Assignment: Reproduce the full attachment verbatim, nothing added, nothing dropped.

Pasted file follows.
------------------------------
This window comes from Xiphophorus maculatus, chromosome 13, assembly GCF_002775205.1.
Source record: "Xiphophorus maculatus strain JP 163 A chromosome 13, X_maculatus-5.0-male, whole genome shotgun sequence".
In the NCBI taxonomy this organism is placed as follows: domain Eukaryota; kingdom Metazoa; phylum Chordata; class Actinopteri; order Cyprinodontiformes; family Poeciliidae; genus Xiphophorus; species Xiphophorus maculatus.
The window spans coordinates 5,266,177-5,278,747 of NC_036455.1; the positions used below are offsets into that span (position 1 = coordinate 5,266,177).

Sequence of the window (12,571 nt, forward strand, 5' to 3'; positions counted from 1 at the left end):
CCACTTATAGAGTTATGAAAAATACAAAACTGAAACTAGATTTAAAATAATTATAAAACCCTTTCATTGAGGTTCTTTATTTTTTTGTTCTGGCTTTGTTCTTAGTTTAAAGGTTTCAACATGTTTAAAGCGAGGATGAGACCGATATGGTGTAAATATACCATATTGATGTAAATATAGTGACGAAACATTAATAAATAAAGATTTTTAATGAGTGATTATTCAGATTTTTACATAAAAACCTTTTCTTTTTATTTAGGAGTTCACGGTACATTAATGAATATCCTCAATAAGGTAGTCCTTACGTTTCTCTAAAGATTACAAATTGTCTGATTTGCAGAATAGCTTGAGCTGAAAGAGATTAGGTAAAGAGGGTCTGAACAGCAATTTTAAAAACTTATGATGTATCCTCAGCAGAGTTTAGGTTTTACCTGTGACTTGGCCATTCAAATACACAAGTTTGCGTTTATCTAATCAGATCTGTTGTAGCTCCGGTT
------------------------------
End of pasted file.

This window comes from Xiphophorus maculatus, chromosome 13, assembly GCF_002775205.1.
Source record: "Xiphophorus maculatus strain JP 163 A chromosome 13, X_maculatus-5.0-male, whole genome shotgun sequence".
In the NCBI taxonomy this organism is placed as follows: domain Eukaryota; kingdom Metazoa; phylum Chordata; class Actinopteri; order Cyprinodontiformes; family Poeciliidae; genus Xiphophorus; species Xiphophorus maculatus.
The window spans coordinates 5,266,177-5,278,747 of NC_036455.1; the positions used below are offsets into that span (position 1 = coordinate 5,266,177).

Sequence of the window (12,571 nt, forward strand, 5' to 3'; positions counted from 1 at the left end):
CCACTTATAGAGTTATGAAAAATACAAAACTGAAACTAGATTTAAAATAATTATAAAACCCTTTCATTGAGGTTCTTTATTTTTTTGTTCTGGCTTTGTTCTTAGTTTAAAGGTTTCAACATGTTTAAAGCGAGGATGAGACCGATATGGTGTAAATATACCATATTGATGTAAATATAGTGACGAAACATTAATAAATAAAGATTTTTAATGAGTGATTATTCAGATTTTTACATAAAAACCTTTTCTTTTTATTTAGGAGTTCACGGTACATTAATGAATATCCTCAATAAGGTAGTCCTTACGTTTCTCTAAAGATTACAAATTGTCTGATTTGCAGAATAGCTTGAGCTGAAAGAGATTAGGTAAAGAGGGTCTGAACAGCAATTTTAAAAACTTATGATGTATCCTCAGCAGAGTTTAGGTTTTACCTGTGACTTGGCCATTCAAATACACAAGTTTGCGTTTATCTAATCAGATCTGTTGTAGCTCCGGTT